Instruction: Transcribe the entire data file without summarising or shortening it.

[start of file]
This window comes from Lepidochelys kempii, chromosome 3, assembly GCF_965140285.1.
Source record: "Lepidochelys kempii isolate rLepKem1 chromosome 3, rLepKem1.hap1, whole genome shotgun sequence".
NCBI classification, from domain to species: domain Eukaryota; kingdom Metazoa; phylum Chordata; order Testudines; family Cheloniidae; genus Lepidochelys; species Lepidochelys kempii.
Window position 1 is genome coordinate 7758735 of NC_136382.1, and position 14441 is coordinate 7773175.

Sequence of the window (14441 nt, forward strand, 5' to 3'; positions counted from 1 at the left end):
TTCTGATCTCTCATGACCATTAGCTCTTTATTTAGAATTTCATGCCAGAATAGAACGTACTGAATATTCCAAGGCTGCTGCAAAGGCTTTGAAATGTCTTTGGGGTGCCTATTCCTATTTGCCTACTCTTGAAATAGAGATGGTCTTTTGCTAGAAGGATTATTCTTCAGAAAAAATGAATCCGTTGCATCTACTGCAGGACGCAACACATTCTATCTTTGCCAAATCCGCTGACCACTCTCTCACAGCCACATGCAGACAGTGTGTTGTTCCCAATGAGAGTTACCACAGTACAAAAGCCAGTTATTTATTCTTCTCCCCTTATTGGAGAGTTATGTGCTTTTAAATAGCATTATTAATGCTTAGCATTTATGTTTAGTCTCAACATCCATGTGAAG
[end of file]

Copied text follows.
This window comes from Lepidochelys kempii, chromosome 3, assembly GCF_965140285.1.
Source record: "Lepidochelys kempii isolate rLepKem1 chromosome 3, rLepKem1.hap1, whole genome shotgun sequence".
NCBI classification, from domain to species: domain Eukaryota; kingdom Metazoa; phylum Chordata; order Testudines; family Cheloniidae; genus Lepidochelys; species Lepidochelys kempii.
Window position 1 is genome coordinate 7758735 of NC_136382.1, and position 14441 is coordinate 7773175.

Sequence of the window (14441 nt, forward strand, 5' to 3'; positions counted from 1 at the left end):
TTCTGATCTCTCATGACCATTAGCTCTTTATTTAGAATTTCATGCCAGAATAGAACGTACTGAATATTCCAAGGCTGCTGCAAAGGCTTTGAAATGTCTTTGGGGTGCCTATTCCTATTTGCCTACTCTTGAAATAGAGATGGTCTTTTGCTAGAAGGATTATTCTTCAGAAAAAATGAATCCGTTGCATCTACTGCAGGACGCAACACATTCTATCTTTGCCAAATCCGCTGACCACTCTCTCACAGCCACATGCAGACAGTGTGTTGTTCCCAATGAGAGTTACCACAGTACAAAAGCCAGTTATTTATTCTTCTCCCCTTATTGGAGAGTTATGTGCTTTTAAATAGCATTATTAATGCTTAGCATTTATGTTTAGTCTCAACATCCATGTGAAG